Already Schachter was showing signs of an iconoclastic temperament. In his congregations, he allowed women to take part more fully in worship and introduced guitars into the liturgy. He also entered a graduate program in the psychology of religion at Boston University, where he enrolled in a class in spiritual disciplines and resources taught by the great African American theologian and social activist Howard Thurman. Uncertain how he would fit into a Methodist-run university and a class taught by a Protestant pastor, the rabbi expressed his anxieties to Thurman.
“He put his coffee mug on his desk and began to look at his hands,” Schachter-Shalomi recalls. “Suddenly he spoke. ‘Don’t you trust the Ruach-ha-Kodesh?” Not only did Thurman invoke the Spirit of Holiness in good biblical Hebrew, but he went to his phonograph and put on a recording of Max Bruch’s setting of the ancient Kol Nidre prayer, sung on Yom Kippur. “Soon I began saying to myself; Zalman, relax!”
Thurman’s course was another revelation. The students experimented with various kinds of spiritual exercises, which “frequently took the form of guided meditations,’ Schachter-Shalomi recalls. “In one kind of exercise, we were instructed to translate an experience from one sense to another—we would read a psalm several times, then listen to a piece by Bach, to ‘hear’ the meaning of the psalm in the sounds of the music. . . . In this way our senses were released from their usual narrow constraints and freed to tune in to the cosmos, to touch God.”
When he joined the Near Eastern and Judaic studies department of the University of Manitoba in Winnipeg in 1956, Schachter was still looking for ways to restore Jewish traditions, not change or renew them. The Jewish Essene monastic tradition revealed by the Dead Sea Scrolls, the vigorous spirituality of the Hasidim, and the treasures of Kabbalistic mysticism were pre-Holocaust resources that could give Jews hope and energy after the great European disaster.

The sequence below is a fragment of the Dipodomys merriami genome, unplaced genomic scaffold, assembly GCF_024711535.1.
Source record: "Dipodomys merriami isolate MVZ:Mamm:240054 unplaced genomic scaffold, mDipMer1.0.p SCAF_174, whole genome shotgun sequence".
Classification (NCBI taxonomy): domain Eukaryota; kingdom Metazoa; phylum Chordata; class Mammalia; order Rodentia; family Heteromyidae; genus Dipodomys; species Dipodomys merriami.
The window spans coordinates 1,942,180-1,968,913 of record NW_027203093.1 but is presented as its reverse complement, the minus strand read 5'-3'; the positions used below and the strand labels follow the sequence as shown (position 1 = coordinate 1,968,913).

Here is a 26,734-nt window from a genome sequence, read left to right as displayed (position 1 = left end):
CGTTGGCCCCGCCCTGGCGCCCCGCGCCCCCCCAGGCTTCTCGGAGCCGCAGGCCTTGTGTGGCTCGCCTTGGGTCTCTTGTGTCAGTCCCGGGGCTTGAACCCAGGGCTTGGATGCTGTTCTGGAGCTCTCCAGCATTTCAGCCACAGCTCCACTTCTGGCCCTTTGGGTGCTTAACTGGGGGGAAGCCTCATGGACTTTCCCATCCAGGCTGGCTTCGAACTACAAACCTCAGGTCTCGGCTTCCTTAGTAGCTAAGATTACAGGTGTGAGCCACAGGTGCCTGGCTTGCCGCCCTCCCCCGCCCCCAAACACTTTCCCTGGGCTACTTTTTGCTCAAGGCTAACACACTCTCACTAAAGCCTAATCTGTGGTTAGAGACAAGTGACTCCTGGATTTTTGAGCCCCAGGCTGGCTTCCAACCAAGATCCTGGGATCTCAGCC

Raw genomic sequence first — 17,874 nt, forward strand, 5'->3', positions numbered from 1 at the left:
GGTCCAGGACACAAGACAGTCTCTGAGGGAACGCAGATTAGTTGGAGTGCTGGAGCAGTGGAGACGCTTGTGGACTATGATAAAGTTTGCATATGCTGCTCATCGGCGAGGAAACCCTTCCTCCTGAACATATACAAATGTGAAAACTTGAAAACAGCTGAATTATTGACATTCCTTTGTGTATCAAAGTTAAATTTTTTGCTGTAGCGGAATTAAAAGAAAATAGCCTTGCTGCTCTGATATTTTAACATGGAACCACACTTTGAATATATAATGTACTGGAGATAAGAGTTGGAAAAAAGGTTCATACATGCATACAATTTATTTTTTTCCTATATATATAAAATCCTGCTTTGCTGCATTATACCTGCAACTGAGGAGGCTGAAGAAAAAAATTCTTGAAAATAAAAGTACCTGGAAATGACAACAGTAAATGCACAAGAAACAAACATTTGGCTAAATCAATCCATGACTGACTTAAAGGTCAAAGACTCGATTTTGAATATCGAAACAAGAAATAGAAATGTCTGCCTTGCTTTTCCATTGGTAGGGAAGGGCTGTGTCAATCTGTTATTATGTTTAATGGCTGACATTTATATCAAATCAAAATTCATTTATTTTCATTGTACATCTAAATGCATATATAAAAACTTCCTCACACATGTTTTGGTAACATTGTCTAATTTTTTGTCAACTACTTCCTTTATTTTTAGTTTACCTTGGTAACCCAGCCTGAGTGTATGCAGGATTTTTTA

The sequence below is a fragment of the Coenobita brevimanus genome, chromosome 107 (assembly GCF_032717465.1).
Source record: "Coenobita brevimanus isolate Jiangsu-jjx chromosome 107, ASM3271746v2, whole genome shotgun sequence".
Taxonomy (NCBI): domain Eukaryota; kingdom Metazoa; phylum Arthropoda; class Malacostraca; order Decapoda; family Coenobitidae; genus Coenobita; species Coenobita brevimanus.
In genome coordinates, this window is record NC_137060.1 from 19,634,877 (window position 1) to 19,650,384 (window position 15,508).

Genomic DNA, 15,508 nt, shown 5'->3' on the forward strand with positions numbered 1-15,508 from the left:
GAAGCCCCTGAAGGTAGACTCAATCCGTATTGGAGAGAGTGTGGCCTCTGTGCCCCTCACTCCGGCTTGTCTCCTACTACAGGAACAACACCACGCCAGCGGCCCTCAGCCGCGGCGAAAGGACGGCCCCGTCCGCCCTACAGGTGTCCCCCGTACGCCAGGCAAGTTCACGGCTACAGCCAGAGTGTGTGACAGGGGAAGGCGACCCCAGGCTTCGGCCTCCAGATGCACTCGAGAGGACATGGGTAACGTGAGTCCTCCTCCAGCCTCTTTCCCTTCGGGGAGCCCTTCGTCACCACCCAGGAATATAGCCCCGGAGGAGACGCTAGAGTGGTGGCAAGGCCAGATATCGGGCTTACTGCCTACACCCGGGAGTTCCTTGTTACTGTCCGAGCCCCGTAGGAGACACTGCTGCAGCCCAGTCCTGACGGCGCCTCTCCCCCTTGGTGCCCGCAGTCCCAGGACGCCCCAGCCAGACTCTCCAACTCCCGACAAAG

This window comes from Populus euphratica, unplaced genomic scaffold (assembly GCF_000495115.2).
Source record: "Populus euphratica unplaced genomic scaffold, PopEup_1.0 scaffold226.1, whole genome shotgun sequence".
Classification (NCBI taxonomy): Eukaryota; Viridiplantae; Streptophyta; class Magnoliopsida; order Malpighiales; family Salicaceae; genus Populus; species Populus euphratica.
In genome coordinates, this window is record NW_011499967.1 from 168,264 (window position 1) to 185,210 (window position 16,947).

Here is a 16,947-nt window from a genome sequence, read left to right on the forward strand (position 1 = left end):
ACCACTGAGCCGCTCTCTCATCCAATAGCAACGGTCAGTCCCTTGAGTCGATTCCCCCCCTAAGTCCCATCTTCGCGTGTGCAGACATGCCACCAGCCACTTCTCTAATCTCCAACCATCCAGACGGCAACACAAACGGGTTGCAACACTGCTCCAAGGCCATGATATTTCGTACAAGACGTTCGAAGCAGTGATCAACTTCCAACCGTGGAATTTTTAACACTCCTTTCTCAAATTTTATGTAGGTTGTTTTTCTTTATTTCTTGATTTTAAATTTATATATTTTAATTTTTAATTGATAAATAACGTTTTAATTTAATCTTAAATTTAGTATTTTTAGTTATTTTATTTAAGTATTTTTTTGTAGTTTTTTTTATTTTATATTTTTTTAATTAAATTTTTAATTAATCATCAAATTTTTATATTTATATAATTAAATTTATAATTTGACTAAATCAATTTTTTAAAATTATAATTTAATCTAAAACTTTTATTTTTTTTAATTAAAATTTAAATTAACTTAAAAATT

During a sabbatical in 1968, Reb Zalman took part in the founding of a chavurah— a small Jewish study group—in Boston. “We did remarkable things with liturgy;” he says. “Having seen how people sat and meditated on cushions, we did it too. We used a lot of body movements and dance in what we were doing, and that was part of the delight. And
gradually I was moved from restoration to a whole other idea that had to do with renewal.”
These were among the first stirrings of the Jewish Renewal movement, an effort to re-energize Jewish piety by making it more emotionally satisfying, inclusive, experimental, experiential, and compelling. For Jews who were alienated from the sometimes tepid rationalism of the Reform movement and the stern ritualism of the more traditional denominations, the brilliant neo-Hasidic writings of Martin Buber and Abraham Joshua Heschel were a call to embrace the living fire of a slightly different traditionalism—the great tradition of ecstatic union with God carried by the Hasidic mystics. At the same time it was a call to link themselves to the world of the moment, its pains, possibilities, and lessons, its psychospiritual breakthroughs and political changes.
Schachter-Shalomi’s teaching begins with an emphasis on experience over doctrine, the felt yearning for God over abstract ideas about the Deity. There’s also a powerful orientation toward the future in his idea of faith. “Faith is tossing out into the future an anticipation for which I don’t have proof,” he says. “But I feel attracted in a direction and when I follow this direction it is faith that pulls me there.” He sees God not as a stern old man living “up there,” but as a force both outside and inside us that draws us to Himself (or Herself).